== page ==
elizabeth hardwick sleeplessnights

It is my favorite time of the summer:  if only it could always be August!  I love the light, the rushing of the creek, and the yellow leaves crackling. And for some reason  I always read many short books in August.  I have recently read:

Hardwick sleepless nights nyrb 51nPJb1iUtL._SX310_BO1,204,203,200_1. Elizabeth Hardwick’s Sleepless Nights.  Although I read the NYRB edition, this graceful autobiographical American novel is also published by Virago.  It counts as participation in the All Virago/All August event, yes?

Hardwick, a critic, essayist, fiction writer and co-founder of The New York Review of Books, was best known for her stunning essays, which often interweave  criticism with intimate observations.

Her 1979 novel, Sleepless Nights, seems experimental by today’s standards.  It  is divided into short, beautiful vignettes:   she sketches her growing up in  Lexington, Kentucky (this is the best part of the book, I think), her mother who had nine children, her studies at Columbia and early years in New York; sharing an apartment with a gay man, an experience not unlike a marriage,  and living alone in other apartments and houses in New York, Boston, Connecticut, and Maine.   She also writes about her friend Billie Holiday,  bag ladies, an amorous Dutch doctor, and the anxiety of  working women in boarding houses.  Hardwick’s language is both minimalist and poetic, in a ’70s style that I used to adore. But this time through?  Gorgeous writing, and I loved parts of the book, but occasionally found Hardwick’s point of view affected.  It just goes to show:  books seem entirely different at different times of life.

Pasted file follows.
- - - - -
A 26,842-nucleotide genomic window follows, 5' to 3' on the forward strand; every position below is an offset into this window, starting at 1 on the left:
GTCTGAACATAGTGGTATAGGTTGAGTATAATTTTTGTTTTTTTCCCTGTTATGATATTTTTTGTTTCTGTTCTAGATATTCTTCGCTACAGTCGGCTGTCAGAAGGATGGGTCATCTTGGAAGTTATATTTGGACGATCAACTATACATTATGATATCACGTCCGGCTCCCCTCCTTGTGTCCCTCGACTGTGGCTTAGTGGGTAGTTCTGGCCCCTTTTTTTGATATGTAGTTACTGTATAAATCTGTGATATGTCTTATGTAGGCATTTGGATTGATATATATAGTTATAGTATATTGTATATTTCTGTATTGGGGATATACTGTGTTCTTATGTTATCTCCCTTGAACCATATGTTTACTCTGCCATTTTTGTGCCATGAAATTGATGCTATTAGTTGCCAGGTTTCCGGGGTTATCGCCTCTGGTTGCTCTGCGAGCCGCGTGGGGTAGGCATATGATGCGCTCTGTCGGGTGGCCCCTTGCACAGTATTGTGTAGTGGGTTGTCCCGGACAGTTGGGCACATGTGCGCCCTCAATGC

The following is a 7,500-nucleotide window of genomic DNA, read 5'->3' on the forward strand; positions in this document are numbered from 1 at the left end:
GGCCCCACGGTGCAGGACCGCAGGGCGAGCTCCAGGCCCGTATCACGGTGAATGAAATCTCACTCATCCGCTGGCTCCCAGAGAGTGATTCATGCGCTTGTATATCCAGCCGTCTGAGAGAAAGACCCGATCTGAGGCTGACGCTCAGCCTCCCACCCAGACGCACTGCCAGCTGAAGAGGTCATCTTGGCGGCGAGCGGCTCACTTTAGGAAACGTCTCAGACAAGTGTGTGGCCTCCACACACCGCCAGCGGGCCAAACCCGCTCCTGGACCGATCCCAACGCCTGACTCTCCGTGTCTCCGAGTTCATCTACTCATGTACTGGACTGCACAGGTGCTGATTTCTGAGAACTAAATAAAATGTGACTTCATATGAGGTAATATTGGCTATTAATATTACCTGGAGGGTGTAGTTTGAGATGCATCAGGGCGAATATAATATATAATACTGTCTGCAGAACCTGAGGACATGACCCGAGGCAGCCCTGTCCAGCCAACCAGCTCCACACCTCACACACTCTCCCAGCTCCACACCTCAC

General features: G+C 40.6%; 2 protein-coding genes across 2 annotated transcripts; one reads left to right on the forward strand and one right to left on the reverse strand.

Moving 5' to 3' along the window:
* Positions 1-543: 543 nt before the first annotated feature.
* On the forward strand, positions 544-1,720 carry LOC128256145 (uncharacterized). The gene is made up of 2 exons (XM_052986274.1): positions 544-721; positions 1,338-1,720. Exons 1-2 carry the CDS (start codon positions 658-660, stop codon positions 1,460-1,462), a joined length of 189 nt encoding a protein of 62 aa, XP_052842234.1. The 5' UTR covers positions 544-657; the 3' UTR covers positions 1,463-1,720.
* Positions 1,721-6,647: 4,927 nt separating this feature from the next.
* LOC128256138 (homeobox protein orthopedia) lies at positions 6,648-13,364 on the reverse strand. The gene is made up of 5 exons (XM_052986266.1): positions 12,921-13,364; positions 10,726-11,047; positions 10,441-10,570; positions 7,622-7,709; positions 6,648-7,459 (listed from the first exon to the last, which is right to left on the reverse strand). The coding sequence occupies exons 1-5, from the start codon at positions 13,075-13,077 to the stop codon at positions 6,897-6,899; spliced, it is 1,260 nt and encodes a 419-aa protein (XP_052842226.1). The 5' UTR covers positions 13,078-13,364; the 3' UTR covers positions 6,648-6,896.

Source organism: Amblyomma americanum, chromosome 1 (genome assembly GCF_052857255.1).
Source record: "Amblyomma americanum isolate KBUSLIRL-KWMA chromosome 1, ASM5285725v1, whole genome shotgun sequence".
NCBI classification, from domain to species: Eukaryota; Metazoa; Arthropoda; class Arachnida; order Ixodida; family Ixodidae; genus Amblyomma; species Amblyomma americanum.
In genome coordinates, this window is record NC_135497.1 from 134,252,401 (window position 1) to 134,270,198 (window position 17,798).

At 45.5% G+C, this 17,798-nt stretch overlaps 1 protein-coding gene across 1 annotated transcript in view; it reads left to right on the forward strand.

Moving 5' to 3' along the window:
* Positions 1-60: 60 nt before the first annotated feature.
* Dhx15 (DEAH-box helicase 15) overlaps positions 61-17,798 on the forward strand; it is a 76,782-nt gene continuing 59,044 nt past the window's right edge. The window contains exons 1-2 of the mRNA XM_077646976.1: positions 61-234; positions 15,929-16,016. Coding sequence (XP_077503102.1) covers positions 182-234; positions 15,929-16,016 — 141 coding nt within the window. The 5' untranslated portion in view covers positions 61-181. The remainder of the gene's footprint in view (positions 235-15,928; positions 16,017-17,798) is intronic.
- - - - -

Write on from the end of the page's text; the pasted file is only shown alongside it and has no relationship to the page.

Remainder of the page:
A  passage from the first page:

If only one knew what to remember or try to remember. Make a decision and what you want from the lost things will present itself.  You can take it down like a can from the shelf.  Perhaps.  One can would be marked Rand Avenue in Kentucky and some would recall the address at least as true.  Inside the can are the blackening porches of winter, the gas grates, the swarm.

berridge tell it to a stranger 995602._UY400_SS400_2. Elizabeth Berridge’s Tell It to a Stranger.  I am very fond of Berridge’s novels, some of which I’ve acquired in Faber Finds paperbacks.  I loved Rose under Glass (and wrote about it here).

Berridge’s collection of short stories, Tell It to a Stranger:  Stories from the 1940s  (Persephone), is brilliant and engrossing.  The first story, “Snowstorm,” is set in winter in a maternity clinic outside of bombed London, where  women are bused to have their babies.  The woman doctor is emotionally cold and wintry, but her detachment and conventional ideas about motherhood are  threatened by a scornful, unmaternal young woman.